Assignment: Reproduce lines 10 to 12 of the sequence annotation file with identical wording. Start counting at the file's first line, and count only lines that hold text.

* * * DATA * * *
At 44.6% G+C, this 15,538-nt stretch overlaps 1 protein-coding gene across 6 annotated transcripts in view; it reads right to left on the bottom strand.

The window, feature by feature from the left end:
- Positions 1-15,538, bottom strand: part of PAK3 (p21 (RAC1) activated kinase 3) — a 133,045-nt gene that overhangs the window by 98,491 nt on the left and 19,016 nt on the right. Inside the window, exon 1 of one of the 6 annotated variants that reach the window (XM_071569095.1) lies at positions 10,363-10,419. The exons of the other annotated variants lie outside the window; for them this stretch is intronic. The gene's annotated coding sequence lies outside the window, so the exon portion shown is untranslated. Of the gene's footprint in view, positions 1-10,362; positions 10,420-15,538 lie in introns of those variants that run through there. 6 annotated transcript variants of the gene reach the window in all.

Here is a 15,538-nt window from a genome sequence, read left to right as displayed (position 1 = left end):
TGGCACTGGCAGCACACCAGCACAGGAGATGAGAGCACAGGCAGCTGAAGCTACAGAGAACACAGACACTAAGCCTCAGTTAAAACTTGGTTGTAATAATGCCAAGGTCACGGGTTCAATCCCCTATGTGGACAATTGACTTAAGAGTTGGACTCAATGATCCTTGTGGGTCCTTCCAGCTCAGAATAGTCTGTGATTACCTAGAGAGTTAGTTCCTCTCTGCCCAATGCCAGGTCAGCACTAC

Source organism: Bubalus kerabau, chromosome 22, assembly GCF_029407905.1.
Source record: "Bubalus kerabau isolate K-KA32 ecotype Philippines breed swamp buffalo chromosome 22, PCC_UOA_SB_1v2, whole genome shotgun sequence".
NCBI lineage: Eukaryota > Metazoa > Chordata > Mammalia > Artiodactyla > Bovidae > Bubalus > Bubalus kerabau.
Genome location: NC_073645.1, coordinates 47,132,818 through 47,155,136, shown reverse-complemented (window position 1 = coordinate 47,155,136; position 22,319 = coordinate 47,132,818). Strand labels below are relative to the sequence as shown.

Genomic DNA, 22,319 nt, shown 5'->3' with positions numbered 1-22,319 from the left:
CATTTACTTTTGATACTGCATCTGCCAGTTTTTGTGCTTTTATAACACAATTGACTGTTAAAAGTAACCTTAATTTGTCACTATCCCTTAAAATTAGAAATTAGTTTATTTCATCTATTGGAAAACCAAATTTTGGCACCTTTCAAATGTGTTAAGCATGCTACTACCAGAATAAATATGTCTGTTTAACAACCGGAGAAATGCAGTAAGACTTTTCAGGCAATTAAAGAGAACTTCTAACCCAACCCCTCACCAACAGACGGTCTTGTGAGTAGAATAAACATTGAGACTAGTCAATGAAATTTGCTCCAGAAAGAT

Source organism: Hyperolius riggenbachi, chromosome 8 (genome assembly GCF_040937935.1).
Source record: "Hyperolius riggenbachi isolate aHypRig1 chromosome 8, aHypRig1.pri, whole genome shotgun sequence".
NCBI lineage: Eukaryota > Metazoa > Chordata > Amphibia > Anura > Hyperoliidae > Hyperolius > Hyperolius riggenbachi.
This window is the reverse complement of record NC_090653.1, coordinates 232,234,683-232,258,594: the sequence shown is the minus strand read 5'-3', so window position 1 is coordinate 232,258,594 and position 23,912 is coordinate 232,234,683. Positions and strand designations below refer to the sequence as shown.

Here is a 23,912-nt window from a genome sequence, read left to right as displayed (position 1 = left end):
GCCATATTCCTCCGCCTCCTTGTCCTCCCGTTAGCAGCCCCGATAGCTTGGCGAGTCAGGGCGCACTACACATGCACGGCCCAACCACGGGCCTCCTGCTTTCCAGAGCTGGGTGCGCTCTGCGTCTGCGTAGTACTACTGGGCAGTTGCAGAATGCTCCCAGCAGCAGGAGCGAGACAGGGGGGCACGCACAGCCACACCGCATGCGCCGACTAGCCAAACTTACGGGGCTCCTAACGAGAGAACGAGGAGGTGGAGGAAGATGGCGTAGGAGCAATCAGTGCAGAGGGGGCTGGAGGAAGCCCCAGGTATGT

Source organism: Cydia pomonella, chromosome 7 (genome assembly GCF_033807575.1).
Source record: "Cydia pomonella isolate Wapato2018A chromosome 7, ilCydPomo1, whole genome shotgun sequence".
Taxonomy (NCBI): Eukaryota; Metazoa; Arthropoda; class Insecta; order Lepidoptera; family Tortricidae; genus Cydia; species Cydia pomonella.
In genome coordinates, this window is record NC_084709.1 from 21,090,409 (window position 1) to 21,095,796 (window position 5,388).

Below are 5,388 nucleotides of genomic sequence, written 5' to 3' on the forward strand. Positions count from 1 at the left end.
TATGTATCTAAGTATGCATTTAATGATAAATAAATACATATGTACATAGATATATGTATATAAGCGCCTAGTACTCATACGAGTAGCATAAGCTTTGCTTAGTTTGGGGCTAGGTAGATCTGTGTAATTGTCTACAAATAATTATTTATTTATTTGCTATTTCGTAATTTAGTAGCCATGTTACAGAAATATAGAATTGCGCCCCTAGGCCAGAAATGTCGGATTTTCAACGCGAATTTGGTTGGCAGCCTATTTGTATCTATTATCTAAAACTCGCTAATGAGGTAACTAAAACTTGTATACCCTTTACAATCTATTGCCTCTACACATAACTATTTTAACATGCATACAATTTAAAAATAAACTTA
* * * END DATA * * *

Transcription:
Genomic DNA, 22,319 nt, shown 5'->3' with positions numbered 1-22,319 from the left:
CATTTACTTTTGATACTGCATCTGCCAGTTTTTGTGCTTTTATAACACAATTGACTGTTAAAAGTAACCTTAATTTGTCACTATCCCTTAAAATTAGAAATTAGTTTATTTCATCTATTGGAAAACCAAATTTTGGCACCTTTCAAATGTGTTAAGCATGCTACTACCAGAATAAATATGTCTGTTTAACAACCGGAGAAATGCAGTAAGACTTTTCAGGCAATTAAAGAGAACTTCTAACCCAACCCCTCACCAACAGACGGTCTTGTGAGTAGAATAAACATTGAGACTAGTCAATGAAATTTGCTCCAGAAAGAT

Source organism: Hyperolius riggenbachi, chromosome 8 (genome assembly GCF_040937935.1).